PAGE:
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 Post subject: Re: Recognition vs understanding
Post #21 Posted: Mon Jul 16, 2012 11:20 pm 
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lemmata wrote:
It seems that what you are describing as "effortful struggles" that give rise to pattern recognition is essentially how we study life-and-death and tesuji. We do these problems repeatedly and gain pattern recognition skills that allow us to come up with candidate moves fairly quickly. The rules of L&D permit a few widely applicable generalizations, but, for the most part, it is difficult to come up with a general algorithm to determine life-and-death in most situations. Thus, repeated problem solving and resulting pattern recognition skills form important bases for in-game L&D determination. So I would say that the pattern-based teaching is already ocurring in the go world. Wouldn't you agree?


While there is no doubt that pattern recognition does play a role, I disagree with "is essentially how we study life-and-death and tesuji" etc. We use every available means: patterns, reading, principles and others. I also disagree with "The rules of L&D permit a few widely applicable generalizations" (see Capturing Races 1 and Wolf's semeai papers for contrary evidence) but I would agree that so far a too small percentage and a too small number of widely applicable generalizations have been spelled out clearly. Overcoming that is on my TODO list, and I will need to do a lot of research to find more and better principles, especially such with conditions for applicability and such reducing reading complexity by specifying which moves can be ignored safely. Thomas Wolf and less frequently others are also working on that, but currently from computer programs' perspective.

Finding general algorithms is rather easy; the difficulty is more to restrict the amount of necessary calculation so that players or computers find the algorithms useful in practice.

One must, of course, overcome by far too weak professionals' advice of the kind "first reduce eyespace, then occupy a vital point", which can be right or wrong in different positions. Citation from my expected book First Fundamentals, p. 158:

"
The most important means of gaining life are to: increase eyespace, partition eyespace, move to a wide open space or connect to a helping group. Since any of these means can be correct in a given local position at a particular moment, one must always consider all of them and choose the most appropriate means.
"

This is a widely applicable generalisation and corrects the above mentioned bad advice still taught by too many professional players. For understanding to be better than recognition, the theory (as expressed, e.g., in principles) underlying understanding MUST BE CORRECT!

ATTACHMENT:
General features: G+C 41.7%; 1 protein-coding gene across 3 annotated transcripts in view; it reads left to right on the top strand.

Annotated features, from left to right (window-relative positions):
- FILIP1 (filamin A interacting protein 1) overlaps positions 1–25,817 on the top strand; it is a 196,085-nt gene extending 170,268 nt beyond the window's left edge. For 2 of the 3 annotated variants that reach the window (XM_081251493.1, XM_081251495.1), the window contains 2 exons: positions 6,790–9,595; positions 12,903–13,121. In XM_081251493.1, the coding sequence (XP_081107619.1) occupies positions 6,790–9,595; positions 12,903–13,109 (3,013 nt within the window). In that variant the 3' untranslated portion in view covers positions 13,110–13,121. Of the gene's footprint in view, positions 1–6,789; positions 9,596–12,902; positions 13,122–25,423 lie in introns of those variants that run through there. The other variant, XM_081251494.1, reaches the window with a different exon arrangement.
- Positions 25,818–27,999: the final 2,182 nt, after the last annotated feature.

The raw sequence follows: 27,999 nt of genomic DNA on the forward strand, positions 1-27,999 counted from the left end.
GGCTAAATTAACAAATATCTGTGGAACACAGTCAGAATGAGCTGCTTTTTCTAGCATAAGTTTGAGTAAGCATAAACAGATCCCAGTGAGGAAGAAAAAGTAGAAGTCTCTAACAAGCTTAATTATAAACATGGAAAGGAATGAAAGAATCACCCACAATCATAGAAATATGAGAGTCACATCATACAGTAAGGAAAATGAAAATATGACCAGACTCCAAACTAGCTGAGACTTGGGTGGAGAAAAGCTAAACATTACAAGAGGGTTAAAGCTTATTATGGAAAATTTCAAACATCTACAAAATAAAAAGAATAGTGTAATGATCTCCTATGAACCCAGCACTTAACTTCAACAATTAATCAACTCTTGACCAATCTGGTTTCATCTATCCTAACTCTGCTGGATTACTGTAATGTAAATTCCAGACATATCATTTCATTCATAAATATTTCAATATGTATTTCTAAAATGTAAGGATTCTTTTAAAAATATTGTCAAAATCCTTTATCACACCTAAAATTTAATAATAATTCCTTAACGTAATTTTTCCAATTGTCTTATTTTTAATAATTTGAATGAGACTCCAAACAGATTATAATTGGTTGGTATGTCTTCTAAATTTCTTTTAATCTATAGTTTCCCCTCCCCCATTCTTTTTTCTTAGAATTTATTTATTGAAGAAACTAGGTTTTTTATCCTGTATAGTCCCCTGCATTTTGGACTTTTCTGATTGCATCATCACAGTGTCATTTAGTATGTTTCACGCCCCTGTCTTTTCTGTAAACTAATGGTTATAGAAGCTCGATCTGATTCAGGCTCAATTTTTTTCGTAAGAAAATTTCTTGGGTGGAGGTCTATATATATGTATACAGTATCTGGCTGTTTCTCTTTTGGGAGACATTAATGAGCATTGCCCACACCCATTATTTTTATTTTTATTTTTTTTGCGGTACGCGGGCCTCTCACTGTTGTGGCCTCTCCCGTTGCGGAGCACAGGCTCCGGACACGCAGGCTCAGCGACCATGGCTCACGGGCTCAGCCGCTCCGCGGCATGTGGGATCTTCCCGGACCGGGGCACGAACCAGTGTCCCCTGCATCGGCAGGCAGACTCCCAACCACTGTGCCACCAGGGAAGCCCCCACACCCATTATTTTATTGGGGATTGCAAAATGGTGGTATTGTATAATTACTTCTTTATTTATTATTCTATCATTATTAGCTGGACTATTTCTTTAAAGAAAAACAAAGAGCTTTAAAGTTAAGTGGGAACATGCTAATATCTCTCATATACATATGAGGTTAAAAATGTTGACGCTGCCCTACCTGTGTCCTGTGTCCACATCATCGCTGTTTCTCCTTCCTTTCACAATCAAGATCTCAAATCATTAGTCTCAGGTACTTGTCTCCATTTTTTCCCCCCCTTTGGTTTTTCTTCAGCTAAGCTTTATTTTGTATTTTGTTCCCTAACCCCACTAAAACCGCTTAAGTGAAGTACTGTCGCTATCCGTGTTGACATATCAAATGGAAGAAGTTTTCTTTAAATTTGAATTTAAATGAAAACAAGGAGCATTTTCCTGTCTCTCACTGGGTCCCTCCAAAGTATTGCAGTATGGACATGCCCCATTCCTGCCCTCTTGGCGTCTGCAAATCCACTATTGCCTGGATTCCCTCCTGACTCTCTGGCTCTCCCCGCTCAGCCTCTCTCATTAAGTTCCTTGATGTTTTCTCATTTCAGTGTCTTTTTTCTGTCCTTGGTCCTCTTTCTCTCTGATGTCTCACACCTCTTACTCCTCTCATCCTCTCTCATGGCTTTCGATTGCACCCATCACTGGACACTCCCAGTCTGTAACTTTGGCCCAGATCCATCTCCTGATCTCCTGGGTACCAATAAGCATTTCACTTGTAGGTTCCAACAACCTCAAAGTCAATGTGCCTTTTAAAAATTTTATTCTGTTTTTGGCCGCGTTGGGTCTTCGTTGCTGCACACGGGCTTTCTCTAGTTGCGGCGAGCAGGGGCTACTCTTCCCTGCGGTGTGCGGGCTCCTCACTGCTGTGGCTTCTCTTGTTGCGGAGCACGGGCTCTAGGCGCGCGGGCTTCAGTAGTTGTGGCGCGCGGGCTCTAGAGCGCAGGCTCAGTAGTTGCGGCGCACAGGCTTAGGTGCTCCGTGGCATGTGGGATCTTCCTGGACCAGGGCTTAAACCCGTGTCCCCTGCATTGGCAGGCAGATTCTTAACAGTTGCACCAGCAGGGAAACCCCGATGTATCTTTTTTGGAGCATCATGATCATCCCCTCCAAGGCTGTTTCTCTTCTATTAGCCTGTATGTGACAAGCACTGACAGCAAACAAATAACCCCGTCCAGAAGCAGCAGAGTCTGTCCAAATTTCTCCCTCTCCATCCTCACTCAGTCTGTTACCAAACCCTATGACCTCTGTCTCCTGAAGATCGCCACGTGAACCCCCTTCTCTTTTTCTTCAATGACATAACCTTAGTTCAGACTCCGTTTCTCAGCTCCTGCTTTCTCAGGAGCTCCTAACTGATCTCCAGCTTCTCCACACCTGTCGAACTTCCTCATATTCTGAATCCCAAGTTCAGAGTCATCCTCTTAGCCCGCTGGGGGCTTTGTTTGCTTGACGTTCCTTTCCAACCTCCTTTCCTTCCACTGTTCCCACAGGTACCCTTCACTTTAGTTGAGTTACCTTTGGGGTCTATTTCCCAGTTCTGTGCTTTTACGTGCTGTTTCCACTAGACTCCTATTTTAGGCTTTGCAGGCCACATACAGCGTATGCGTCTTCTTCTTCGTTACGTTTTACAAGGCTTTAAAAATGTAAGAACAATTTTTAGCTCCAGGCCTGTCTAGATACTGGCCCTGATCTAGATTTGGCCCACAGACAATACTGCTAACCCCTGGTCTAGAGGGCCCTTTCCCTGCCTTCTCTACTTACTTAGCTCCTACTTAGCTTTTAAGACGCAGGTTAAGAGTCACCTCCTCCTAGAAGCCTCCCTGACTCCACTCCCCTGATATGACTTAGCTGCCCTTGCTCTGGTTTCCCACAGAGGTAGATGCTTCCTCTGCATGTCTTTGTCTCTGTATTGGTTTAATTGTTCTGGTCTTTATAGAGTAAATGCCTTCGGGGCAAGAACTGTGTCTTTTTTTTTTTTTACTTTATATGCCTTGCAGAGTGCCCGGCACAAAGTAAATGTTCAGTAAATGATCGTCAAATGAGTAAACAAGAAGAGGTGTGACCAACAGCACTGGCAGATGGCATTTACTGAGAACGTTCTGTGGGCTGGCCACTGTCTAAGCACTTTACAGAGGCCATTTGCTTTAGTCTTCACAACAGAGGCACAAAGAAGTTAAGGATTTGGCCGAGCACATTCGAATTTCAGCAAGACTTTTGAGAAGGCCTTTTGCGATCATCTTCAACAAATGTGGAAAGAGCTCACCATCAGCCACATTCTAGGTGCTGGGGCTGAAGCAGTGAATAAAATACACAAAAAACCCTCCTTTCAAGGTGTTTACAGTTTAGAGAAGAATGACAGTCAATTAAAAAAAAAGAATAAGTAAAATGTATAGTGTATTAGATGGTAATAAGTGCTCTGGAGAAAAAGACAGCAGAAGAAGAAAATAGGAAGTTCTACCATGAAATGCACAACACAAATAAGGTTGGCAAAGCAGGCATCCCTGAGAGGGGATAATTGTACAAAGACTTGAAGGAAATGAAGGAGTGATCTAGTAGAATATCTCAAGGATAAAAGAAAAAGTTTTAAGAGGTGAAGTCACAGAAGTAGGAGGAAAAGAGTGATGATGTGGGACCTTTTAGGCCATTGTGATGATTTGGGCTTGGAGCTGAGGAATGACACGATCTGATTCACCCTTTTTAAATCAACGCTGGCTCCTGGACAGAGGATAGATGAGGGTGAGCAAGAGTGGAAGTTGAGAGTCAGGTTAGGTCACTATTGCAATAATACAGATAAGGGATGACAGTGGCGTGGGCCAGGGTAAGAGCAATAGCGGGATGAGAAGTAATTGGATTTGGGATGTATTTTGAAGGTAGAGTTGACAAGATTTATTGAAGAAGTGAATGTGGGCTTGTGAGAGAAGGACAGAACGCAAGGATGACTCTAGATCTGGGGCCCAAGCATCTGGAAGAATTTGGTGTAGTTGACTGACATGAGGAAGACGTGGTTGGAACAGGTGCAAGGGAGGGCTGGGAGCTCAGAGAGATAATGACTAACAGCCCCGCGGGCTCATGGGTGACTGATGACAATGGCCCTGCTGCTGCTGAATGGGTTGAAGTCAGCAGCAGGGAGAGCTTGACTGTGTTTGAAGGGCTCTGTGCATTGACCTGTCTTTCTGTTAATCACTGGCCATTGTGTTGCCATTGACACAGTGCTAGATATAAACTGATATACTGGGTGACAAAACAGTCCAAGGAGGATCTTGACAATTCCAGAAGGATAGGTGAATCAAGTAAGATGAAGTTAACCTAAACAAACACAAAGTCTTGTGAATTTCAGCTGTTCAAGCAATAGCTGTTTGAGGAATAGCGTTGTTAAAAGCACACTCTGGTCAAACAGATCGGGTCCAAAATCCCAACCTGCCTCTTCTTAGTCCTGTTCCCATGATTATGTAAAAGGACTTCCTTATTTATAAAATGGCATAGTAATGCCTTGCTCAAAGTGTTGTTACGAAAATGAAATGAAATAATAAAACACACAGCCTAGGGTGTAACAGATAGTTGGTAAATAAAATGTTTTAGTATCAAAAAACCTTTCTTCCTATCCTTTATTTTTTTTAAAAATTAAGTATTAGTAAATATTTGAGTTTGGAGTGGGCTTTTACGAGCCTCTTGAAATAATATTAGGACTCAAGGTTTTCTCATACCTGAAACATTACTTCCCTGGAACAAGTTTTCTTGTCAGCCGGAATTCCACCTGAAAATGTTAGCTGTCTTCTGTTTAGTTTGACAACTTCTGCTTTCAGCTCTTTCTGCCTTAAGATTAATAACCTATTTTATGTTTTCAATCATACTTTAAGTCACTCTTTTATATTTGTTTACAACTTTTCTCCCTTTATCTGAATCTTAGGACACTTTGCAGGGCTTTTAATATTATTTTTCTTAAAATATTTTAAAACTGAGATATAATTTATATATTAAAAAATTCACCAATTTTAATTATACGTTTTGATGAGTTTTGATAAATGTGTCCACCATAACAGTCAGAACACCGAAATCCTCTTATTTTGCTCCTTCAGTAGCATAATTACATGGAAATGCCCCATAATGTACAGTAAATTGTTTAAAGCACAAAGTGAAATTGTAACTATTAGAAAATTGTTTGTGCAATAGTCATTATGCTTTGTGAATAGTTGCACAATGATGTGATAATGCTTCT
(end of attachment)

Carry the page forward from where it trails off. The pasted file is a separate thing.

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Post #22 Posted: Tue Jul 17, 2012 2:25 am 
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According to Hendriks, what is required to make good moves at the board is not understanding or planning but simply recognising.


Very interesting discussion. I wonder where reading belongs in this context. By reading I mean strictly "I play this move, he does that, then this..." kind of partly visual "calculations".

If recognising is indeed more important than understanding, I would interpret it that efficient use of your long term (visual) memory is more important than your analytical thinking skills. This would then probably mean that the importance of reading in the sense of "I play this move, he does that, then this..." is a bit overemphasized in Go community.

Would you agree with that? Or would you rather argue the opposite or would you say reading has nothing to do with this discussion, it is an orthogonal dimension of Go related thinking?

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Post #23 Posted: Tue Jul 17, 2012 3:09 am 
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Interesting post, and good to see you back John.

I haven't been playing much go lately, but picked up a pretty good backgammon app for my iPad, and bought a book about backgammon to try and learn more about the game. One thing that stood out in the book - written several decades ago, but republished recently - is that, in the introduction, the person who worked with the late author made some comments about some of his points. One thing that stood out was that the author - and generally all backgammon authors - always stressed that the 5-point was the most important point to take early in a game. But a small comment in the introduction pointed out that thanks to software, it has since been found that taking the 7-point is far more effective. So here was a basic tenet of the game that was proven wrong by software that would play out gazillions of permutations of games.

Computers can find things that may go against the grain, and this certainly happened in chess. The whole point of recognition in chess, however, works well on a small board, but not so much in go. On the other hand, local recognition is essential in go: that's why everyone says on has to do tons of life and death problems.